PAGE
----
The back squat is a natural, functional movement often found in everyday activity and human movement patterns. For example, picking up something heavy from the floor, will require you to squat and pick it up, as opposed to bending over, and recruiting your back, which can result in injury. Back squat can provide benefits to the natural progression of human movement, increasing your strength and core stability, to reduce the risk of injury, while improving overall quality of life

2. Barbell Back Squat Improves Bracing Mechanism & Overall Joint Health

Back squats require more than just your legs to perform this movement. Back squats are a compound movement, meaning you actively engage a number of muscle groups and joints. When you squat, you actively brace your core which will engage a number of muscle groups to assist your body in successfully achieving optimal squat depth to drive out of the bottom position for full muscle contraction and extension.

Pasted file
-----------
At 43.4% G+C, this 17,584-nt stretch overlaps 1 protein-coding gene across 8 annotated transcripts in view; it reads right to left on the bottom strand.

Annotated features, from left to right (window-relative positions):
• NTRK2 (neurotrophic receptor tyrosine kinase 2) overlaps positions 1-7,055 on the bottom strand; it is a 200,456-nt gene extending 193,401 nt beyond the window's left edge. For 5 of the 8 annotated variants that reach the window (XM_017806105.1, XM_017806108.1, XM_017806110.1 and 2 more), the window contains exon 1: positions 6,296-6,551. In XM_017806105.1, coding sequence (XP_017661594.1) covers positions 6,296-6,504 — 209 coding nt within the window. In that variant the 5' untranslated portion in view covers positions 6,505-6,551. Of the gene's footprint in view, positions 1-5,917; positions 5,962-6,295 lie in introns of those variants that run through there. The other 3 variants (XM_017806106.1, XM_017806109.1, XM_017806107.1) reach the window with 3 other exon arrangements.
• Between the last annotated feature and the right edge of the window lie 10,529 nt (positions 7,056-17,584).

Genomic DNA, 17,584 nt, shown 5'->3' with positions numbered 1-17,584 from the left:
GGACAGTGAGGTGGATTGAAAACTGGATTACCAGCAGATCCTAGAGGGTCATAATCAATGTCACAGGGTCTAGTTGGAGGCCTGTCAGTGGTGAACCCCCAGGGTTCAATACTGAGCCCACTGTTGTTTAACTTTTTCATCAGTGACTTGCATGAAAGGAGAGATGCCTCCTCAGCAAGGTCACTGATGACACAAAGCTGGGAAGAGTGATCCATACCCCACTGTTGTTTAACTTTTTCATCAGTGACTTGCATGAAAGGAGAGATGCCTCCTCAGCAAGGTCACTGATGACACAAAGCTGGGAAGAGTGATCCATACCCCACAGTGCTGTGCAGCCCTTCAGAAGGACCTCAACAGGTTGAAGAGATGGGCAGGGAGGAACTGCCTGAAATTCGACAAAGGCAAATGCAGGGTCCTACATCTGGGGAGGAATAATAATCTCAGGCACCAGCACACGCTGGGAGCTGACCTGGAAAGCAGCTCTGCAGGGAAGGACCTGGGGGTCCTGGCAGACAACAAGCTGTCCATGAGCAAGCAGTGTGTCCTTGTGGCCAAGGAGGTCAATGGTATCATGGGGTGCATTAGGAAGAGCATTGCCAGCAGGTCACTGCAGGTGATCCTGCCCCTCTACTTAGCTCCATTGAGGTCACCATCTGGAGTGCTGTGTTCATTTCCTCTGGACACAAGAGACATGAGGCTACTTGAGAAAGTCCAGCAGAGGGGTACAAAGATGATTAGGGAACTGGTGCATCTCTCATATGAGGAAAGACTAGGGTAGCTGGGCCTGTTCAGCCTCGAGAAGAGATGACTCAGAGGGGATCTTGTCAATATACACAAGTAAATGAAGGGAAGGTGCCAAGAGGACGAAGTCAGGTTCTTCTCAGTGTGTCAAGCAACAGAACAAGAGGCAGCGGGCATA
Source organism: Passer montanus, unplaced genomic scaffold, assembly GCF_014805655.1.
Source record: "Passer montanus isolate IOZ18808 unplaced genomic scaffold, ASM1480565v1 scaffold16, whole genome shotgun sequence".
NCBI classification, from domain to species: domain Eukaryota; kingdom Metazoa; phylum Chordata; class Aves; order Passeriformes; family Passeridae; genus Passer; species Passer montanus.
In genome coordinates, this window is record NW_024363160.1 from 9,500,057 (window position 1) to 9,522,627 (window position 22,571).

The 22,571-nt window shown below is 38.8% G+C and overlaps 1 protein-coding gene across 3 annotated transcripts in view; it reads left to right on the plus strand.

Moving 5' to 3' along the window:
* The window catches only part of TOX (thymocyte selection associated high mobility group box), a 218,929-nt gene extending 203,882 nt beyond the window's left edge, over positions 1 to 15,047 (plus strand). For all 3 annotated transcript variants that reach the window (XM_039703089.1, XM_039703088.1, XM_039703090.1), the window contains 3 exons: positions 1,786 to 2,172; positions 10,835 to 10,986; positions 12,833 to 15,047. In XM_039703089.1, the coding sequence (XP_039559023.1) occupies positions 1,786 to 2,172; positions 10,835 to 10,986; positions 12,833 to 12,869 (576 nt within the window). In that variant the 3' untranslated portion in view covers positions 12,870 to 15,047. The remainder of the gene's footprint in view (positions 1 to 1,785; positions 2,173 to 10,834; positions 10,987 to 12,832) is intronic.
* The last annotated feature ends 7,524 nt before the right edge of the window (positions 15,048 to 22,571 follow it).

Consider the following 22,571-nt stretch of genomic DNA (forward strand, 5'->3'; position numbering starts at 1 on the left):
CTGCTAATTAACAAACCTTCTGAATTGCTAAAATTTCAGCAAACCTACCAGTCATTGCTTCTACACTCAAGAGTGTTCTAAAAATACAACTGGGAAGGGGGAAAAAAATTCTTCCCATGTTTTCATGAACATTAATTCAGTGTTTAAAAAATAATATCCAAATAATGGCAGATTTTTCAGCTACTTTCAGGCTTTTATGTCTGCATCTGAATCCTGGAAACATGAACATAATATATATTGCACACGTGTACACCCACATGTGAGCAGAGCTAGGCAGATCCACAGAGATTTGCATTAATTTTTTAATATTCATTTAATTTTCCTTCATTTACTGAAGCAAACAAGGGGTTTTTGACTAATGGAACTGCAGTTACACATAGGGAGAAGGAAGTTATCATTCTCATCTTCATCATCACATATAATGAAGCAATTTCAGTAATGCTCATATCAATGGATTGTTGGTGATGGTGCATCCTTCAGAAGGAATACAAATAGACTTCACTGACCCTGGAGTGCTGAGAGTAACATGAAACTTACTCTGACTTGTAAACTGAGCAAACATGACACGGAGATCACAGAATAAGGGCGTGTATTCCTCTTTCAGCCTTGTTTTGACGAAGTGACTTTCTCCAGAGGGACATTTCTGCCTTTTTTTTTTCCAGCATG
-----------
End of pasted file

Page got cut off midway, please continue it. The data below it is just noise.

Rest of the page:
Compound strength movements will naturally require your body to recruit key joints in your ankles, and depending on the specific squat variation, your wrists and elbows. Better mobility in one compound functional movement, will translate across your training program, and help with other strength movements. 

3. Barbell Back Squat Builds More Muscle And Strength

Back squat primarily improves your glutes, quadriceps, and hamstrings. The more weight and volume you can move, the more those muscles develop and grow.

4. Barbell Back Squat Improves Explosiveness Under Tension